Steven D. Levitt can bite my ass.
In his book, Freakonomics, Steven D. Levitt, the "rogue economist," includes a piece called "Why Vote?" from November 6, 2005. In it he argues that any given vote does not really matter, since very few elections are decided by small margins anyway. He then goes on to mention the 2000 presidential election: "It is true that the outcome of that election came down to a handful of voters; but their names were Kennedy, O'Connor, Rehnquist, Scalia and Thomas. And it was only the votes they cast while wearing their robes that mattered, not the ones they may have cast in their home districts."
He then posits three reasons for voting: 1) people are not very bright; 2) people tend to view the vote as a lottery: "you buy the right to fantasize how you'd spend the winnings -- much as you get to fantasize that your vote will have some impact on policy." 3) people vote out of some sort of civic pride.
He goes on to rather cavalierly dismiss the effect of large numbers of the population opting not to vote, analogizing it to telling your daughter not to pick flowers because if everyone did there would be no flowers left.
He also talks about the experience of the Swiss, who experienced a decline in voting rates following the move to all-mail voting. In the end, he concludes that people vote because of social pressure to b e seen at the polls.
Firstly, he ignored a much more relevant example than the Swiss: Washington State, which since 1997 has had vote-by-mail in all counties but one. In 1996 general Presidential election, the turnout for eligible registered voters was 54.77%. In 2000, it was 60.7%. In 2004, it was 66.9 %. In 2008 it was 66.5% Even taking into account that the three latter elections were more hotly contested than 1996, it is still a marked improvement in turnout. It is certainly not the case that, at least statewide, voter participation decreased.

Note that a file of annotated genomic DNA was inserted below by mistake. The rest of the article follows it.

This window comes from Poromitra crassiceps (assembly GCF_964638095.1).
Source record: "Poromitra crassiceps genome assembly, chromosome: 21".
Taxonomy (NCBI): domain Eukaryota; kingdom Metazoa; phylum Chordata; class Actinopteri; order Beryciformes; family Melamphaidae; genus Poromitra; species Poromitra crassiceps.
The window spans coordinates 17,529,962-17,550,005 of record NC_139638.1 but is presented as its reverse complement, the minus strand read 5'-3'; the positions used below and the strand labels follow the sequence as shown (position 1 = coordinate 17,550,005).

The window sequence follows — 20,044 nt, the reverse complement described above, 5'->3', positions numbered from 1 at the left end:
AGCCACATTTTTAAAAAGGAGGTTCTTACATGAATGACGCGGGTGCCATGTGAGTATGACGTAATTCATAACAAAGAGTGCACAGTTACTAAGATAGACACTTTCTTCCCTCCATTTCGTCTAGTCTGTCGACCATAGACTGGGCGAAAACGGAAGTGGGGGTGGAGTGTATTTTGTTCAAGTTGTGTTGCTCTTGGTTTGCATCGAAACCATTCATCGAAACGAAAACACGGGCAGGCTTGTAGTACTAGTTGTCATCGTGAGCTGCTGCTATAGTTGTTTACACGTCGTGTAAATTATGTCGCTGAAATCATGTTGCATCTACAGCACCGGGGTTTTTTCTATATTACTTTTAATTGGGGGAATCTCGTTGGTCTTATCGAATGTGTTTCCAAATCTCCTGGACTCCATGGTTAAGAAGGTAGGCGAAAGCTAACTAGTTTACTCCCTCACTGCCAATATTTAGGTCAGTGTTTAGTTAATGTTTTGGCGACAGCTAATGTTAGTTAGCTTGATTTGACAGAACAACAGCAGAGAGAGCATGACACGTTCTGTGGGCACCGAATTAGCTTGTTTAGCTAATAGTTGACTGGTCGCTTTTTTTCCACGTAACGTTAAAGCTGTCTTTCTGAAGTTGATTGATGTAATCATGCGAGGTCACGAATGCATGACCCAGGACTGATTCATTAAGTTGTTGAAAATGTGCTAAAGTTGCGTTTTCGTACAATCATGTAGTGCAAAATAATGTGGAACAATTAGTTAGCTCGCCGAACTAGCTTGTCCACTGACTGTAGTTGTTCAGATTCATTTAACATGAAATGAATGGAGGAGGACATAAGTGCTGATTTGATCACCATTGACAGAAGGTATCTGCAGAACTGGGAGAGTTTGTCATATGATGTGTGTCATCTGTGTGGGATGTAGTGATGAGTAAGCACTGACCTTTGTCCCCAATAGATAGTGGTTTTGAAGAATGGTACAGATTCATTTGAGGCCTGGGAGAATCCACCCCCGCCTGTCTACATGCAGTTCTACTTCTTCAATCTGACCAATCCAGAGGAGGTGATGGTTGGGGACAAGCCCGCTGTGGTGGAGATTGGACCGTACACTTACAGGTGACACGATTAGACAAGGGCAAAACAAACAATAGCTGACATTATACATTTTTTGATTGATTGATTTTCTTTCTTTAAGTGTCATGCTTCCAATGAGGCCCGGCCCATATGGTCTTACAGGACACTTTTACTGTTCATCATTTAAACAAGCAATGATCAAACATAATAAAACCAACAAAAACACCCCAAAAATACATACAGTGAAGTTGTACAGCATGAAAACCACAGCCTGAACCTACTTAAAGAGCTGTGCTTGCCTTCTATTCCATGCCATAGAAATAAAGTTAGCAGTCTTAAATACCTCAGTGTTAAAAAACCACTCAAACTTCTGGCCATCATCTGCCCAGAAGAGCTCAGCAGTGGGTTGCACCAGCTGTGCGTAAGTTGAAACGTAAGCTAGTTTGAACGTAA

Secondly, and much more importantly, whenever you are analyzing elections results, the issue is not just what the effect that individual votes cast have, but those that are not cast. Until 2007, Florida did not allow anyone who had ever been convicted of a felony to vote. Ever. Given that a sizeable proportion of those (primarily) men were African-Americans, who tend to vote more heavily Democratic, that would have affected the outcome of the race. And that is without taking into account the "purge list" of 173,000 names used by Florida officials to disenfranchise people who, it turned out, were only guilty of misdemeanors. Hasty efforts to return individuals to the rolls before election day were imperfect, at best.
Those four men and one women were only allowed to determine the outcome of that 2000 election because so many people down the line had not been given a voice. Ask any of those people how they felt about being not allowed to vote, and my hunch is a lot of them were outraged.
Ask any Proposition 8 proponent -- or opponent -- whether their vote "had some impact on policy." Damn straight it did. And this also completely ignores the effect on local races, which turnouts affect even more heavily.
Voting matters. For all of us. There is a reason why so many people have fought -- and in some cases, died -- to secure that right. And it is not just so their neighbors will think well of them.
Elections are like streams. They are chaotic systems. Yes, removing one drop of water from the stream may not have an effect, but as you remove more and more, the stream changes course and power. Since no one droplet can be identified as determinative, but removal of too many of them is disastrous, then each of them must be considered crucial.
It is hard enough to get people to vote. (Especially young people; and two of the people who lauded this book to the skies to me were under twenty-five.) The last thing we need is some "rogue economist" effectively dismissing its importance.